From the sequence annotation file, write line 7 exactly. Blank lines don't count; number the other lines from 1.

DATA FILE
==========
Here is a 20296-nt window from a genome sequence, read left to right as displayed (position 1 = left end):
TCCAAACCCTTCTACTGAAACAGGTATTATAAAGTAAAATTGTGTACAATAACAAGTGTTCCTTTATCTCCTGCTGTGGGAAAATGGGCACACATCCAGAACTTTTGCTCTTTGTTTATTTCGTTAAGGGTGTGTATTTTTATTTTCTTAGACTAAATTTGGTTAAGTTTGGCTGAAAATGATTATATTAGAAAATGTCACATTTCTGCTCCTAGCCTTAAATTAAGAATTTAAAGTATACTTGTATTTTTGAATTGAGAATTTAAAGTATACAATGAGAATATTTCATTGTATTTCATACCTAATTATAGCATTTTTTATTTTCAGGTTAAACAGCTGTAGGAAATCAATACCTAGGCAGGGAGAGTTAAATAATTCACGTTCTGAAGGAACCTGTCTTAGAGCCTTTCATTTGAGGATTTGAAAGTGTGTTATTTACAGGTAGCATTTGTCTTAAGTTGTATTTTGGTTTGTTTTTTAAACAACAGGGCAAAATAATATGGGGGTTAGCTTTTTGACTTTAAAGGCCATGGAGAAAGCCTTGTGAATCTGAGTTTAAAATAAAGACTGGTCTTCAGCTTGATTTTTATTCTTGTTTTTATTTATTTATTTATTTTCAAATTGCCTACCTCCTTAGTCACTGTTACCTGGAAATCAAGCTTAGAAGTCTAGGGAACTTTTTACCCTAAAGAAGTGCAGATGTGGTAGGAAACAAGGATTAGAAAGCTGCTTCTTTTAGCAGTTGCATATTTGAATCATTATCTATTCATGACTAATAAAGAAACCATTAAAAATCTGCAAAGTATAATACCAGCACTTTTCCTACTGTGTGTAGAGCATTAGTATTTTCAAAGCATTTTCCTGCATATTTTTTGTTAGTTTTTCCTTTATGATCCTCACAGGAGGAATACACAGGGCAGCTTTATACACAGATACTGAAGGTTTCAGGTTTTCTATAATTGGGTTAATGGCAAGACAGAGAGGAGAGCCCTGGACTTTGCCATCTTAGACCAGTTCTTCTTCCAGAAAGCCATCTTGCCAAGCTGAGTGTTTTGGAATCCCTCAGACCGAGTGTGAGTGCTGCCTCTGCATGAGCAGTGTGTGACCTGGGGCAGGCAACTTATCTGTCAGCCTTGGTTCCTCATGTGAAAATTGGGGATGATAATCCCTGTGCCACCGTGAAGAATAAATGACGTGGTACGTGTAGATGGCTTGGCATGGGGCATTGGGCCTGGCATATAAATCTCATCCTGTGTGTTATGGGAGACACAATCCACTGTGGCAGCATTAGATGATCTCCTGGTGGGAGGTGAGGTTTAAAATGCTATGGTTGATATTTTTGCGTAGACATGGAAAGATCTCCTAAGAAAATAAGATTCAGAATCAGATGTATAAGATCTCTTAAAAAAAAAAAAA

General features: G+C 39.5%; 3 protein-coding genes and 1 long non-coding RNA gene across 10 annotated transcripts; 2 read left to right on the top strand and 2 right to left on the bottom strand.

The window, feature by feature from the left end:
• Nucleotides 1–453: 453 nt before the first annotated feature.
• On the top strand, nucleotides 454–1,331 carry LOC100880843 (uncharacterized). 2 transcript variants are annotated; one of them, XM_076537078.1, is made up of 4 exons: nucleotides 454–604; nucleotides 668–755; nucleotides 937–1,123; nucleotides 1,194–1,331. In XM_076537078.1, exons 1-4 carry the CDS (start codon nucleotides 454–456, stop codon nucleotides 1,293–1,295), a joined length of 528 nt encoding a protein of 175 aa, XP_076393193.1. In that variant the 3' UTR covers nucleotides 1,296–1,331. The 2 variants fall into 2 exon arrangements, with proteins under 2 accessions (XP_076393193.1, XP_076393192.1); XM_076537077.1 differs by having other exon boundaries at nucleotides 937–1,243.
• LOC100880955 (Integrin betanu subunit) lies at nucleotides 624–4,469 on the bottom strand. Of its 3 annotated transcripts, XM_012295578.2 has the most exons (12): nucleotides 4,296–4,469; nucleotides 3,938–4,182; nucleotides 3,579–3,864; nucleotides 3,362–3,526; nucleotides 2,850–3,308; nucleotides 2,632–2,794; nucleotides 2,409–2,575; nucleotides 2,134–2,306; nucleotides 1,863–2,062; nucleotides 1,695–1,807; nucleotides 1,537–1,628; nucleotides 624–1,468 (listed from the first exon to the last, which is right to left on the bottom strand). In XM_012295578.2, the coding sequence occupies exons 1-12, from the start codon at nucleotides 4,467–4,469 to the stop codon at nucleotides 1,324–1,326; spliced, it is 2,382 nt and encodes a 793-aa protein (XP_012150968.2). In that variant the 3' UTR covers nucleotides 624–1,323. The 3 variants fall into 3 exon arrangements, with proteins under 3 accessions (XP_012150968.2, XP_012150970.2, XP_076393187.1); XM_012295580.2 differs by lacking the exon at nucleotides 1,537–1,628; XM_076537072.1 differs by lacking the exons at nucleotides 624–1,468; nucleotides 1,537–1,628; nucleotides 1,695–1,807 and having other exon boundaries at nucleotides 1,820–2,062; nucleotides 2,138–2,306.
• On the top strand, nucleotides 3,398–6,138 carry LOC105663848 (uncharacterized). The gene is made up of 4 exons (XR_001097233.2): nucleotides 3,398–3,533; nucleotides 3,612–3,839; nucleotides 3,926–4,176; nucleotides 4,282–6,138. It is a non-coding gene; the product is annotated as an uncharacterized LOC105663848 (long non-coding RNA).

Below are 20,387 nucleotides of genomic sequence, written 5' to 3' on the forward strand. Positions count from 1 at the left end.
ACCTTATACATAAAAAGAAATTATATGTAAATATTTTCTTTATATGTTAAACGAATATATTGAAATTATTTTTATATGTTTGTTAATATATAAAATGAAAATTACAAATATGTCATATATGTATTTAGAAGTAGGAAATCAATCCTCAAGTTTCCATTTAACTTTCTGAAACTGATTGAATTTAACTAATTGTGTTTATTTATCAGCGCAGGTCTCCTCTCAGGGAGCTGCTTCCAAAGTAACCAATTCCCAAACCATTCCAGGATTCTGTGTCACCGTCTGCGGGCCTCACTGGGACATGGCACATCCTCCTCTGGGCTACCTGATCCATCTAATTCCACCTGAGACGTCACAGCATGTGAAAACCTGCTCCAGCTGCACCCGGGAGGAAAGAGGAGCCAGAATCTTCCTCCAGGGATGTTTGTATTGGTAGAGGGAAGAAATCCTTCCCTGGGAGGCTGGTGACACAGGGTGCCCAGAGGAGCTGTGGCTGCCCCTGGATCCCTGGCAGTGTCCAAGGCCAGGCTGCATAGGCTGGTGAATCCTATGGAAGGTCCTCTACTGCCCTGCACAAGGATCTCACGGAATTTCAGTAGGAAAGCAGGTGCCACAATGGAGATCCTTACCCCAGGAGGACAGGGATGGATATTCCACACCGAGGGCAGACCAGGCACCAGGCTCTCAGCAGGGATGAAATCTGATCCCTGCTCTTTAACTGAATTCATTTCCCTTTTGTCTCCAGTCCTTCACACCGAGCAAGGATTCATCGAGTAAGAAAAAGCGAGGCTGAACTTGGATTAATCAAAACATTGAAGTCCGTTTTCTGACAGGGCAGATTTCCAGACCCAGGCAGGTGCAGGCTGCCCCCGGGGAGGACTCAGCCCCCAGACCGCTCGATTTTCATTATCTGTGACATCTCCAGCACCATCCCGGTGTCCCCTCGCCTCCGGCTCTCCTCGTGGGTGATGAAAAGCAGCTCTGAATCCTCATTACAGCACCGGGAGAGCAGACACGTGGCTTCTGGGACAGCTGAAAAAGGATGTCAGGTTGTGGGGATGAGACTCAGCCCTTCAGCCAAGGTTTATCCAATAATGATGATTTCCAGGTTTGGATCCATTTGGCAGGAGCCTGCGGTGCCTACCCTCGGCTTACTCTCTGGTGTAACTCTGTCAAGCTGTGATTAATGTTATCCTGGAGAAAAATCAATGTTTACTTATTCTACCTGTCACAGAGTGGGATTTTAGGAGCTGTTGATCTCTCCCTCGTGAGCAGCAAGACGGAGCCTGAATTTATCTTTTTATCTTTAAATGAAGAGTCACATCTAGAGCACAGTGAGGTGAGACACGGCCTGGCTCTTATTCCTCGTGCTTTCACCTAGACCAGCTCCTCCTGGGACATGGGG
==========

• LOC100880955 (Integrin betanu subunit) lies at nucleotides 624–4,469 on the bottom strand. Of its 3 annotated transcripts, XM_012295578.2 has the most exons (12): nucleotides 4,296–4,469; nucleotides 3,938–4,182; nucleotides 3,579–3,864; nucleotides 3,362–3,526; nucleotides 2,850–3,308; nucleotides 2,632–2,794; nucleotides 2,409–2,575; nucleotides 2,134–2,306; nucleotides 1,863–2,062; nucleotides 1,695–1,807; nucleotides 1,537–1,628; nucleotides 624–1,468 (listed from the first exon to the last, which is right to left on the bottom strand). In XM_012295578.2, the coding sequence occupies exons 1-12, from the start codon at nucleotides 4,467–4,469 to the stop codon at nucleotides 1,324–1,326; spliced, it is 2,382 nt and encodes a 793-aa protein (XP_012150968.2). In that variant the 3' UTR covers nucleotides 624–1,323. The 3 variants fall into 3 exon arrangements, with proteins under 3 accessions (XP_012150968.2, XP_012150970.2, XP_076393187.1); XM_012295580.2 differs by lacking the exon at nucleotides 1,537–1,628; XM_076537072.1 differs by lacking the exons at nucleotides 624–1,468; nucleotides 1,537–1,628; nucleotides 1,695–1,807 and having other exon boundaries at nucleotides 1,820–2,062; nucleotides 2,138–2,306.